Cloned machine does not boot up properly
This document (3048119) is provided subject to the disclaimer at the end of this document.
environment
Novell SUSE Linux Enterprise Server 10
Novell SUSE Linux Enterprise Server 9
Novell Open Enterprise Server (Linux based)
Novell Open Enterprise Server 1 (OES1) Support Pack 2 Linux
Novell Open Enterprise Server 1 (OES1) Support Pack 1 Linux
Novell SUSE Linux Enterprise Desktop 10
Novell Linux Desktop 9

situation
A virtual machine has been cloned (or a physical machine has been cloned onto identical hardware).
When trying to boot the clone, it does not come up properly:

the root filesystem or other filesystems are not being found, or
the network does not come up, or
the network device names have changed.

resolution
Disable the use of persistent network device names and of persistent storage device names prior to cloning.

additional notes
Background: persistent device names

Please refer to the product documentation for in-depth background on persistent device names. In short, persistent device names provide stable names for network and storage devices, regardless of the order of recognition or the connection used for the device.

Disabling the use of persistent network device names (CODE10 products)

On CODE10 products like SUSE Linux Enterprise Server 10, the use of persistent network device names is disabled in three steps.

Clear the udev configuration for the network devices.

Clear the udev configuration for the network devices as follows:

cat < /dev/null > /etc/udev/rules.d/30-net_persistent_names.rules


Rename the Ethernet configuration files

In order for the Ethernet configuration to come up on boot, the Ethernet
configuration has to be renamed.

Go to /etc/sysconfig/network
Find the ifcfg-eth... file for each Ethernet device (the trailing identifier is the MAC address for the device), for example: ifcfg-eth-id-00:AA:BB:11:22:33
Rename the file to ifcfg-ethX. For example, to have the configuration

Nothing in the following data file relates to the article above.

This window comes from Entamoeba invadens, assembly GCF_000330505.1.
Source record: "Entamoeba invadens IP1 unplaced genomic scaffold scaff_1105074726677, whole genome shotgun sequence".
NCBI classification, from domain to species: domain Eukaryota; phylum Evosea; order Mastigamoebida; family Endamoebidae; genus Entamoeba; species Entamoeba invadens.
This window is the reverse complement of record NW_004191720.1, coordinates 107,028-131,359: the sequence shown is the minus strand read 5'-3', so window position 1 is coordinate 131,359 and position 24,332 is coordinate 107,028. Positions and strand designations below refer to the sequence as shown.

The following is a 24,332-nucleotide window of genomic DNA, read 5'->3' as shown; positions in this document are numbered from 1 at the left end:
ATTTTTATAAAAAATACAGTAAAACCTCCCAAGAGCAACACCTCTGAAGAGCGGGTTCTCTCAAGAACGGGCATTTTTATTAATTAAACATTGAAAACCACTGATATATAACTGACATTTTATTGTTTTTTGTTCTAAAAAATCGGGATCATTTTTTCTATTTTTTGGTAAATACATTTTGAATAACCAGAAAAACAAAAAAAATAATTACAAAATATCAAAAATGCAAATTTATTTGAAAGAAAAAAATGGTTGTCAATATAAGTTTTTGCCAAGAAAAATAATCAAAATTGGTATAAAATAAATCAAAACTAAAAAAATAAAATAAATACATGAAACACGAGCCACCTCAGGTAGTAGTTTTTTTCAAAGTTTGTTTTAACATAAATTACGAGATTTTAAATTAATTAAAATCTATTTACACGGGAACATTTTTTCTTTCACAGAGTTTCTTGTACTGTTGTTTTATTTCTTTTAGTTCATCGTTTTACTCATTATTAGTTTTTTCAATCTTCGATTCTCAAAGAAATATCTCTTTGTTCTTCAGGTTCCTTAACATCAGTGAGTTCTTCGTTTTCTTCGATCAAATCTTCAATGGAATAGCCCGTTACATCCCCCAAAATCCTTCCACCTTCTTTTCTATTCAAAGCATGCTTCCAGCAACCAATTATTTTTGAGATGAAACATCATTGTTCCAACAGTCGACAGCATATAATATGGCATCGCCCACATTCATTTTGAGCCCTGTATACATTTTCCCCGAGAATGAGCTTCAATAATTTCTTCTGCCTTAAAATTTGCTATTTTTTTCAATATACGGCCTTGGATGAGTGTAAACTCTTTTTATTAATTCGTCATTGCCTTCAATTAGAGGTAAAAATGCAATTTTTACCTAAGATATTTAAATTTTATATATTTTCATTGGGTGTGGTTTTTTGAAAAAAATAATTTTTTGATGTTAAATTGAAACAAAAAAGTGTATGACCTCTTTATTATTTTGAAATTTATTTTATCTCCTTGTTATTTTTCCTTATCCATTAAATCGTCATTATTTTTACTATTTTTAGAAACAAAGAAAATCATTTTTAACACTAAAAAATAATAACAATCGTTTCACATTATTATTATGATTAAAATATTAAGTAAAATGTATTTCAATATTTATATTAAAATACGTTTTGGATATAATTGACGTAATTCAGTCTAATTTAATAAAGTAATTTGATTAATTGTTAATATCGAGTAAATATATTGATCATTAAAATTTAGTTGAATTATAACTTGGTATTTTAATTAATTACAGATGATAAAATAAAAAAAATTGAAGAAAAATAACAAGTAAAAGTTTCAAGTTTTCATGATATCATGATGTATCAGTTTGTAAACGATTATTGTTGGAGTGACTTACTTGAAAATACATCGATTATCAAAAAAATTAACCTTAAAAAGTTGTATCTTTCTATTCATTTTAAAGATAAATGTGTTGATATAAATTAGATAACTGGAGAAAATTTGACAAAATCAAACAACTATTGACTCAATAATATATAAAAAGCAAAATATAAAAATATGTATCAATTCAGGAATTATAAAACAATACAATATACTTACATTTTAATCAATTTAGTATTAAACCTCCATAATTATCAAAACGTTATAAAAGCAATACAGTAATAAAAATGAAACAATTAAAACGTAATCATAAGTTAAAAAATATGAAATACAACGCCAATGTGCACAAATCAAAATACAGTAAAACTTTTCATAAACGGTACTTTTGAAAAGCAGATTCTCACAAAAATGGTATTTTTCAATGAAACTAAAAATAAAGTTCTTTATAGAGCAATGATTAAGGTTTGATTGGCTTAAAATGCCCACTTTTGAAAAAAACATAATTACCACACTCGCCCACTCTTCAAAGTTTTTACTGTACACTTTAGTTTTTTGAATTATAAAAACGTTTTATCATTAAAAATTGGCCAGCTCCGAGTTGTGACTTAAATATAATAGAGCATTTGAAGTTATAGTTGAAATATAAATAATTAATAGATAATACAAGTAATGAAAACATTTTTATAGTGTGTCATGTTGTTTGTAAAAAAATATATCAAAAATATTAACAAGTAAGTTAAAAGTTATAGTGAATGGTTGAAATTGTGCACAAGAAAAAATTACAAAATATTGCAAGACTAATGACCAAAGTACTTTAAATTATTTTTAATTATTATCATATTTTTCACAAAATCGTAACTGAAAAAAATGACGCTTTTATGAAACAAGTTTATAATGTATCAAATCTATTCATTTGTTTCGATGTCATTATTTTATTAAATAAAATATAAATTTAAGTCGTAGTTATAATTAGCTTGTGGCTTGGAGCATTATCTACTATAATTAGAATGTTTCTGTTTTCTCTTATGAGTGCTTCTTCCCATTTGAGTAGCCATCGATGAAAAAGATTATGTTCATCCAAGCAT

for eth0 the name would be: ifcfg-eth0
Change network configuration to not use udev

Open /etc/sysconfig/network/config for editing
Find the line reading:
FORCE_PERSISTENT_NAMES="yes"
Change it to:
FORCE_PERSISTENT_NAMES="no"
Save
Reboot

Disabling the use of persistent network device names (CODE9 products)

On CODE9 products like SUSE Linux Enterprise Server 9, udev is not used, and is not as involved as in SLE 10. All that needs to be done is to rename the Ethernet configuration file.

Rename Ethernet configuration files

In order for the Ethernet configuration to come up on boot, the Ethernet configuration has to be renamed.

Go to /etc/sysconfig/network
Find the ifcfg-eth... file for each Ethernet device (the trailing identifier is the MAC address for the device), for example: ifcfg-eth-id-00:AA:BB:11:22:33
Rename the file to ifcfg-ethX. For example, to have the configuration for eth0 the name would be: ifcfg-eth0.


Disabling the use of persistent storage device names (CODE10 and CODE9 products)

On CODE10 products like SUSE Linux Enterprise Server 10, the use of persistent names for storage devices is recommended in general; it is documented in the OpenSUSE wiki entry Persistant_Storage_Device_Names. As with network devices, the use of persistent names for storage can cause problems when cloning machines though.

To disable the use of persistent storage device names, proceed as follows:

Examine the boot loader configuration file /boot/grub/menu.lst and the filesystem table /etc/fstab for the presence of /dev/disk/by-* references.
Store the mapping of /dev/disk/by-* symlinks to their targets in a scratch file:

ls -l /dev/disk/by-* > /tmp/scratchpad.txt

Remove all entries that involve storage that is not local to the system (such as SAN or iSCSI volumes) from the scratch file.

Edit /boot/grub/menu.lst and /etc/fstab, replacing the /dev/disk/by-* entries in them which occur in the scratch file by the device names the symlinks point to.
Reboot the system and verify that it comes up cleanly.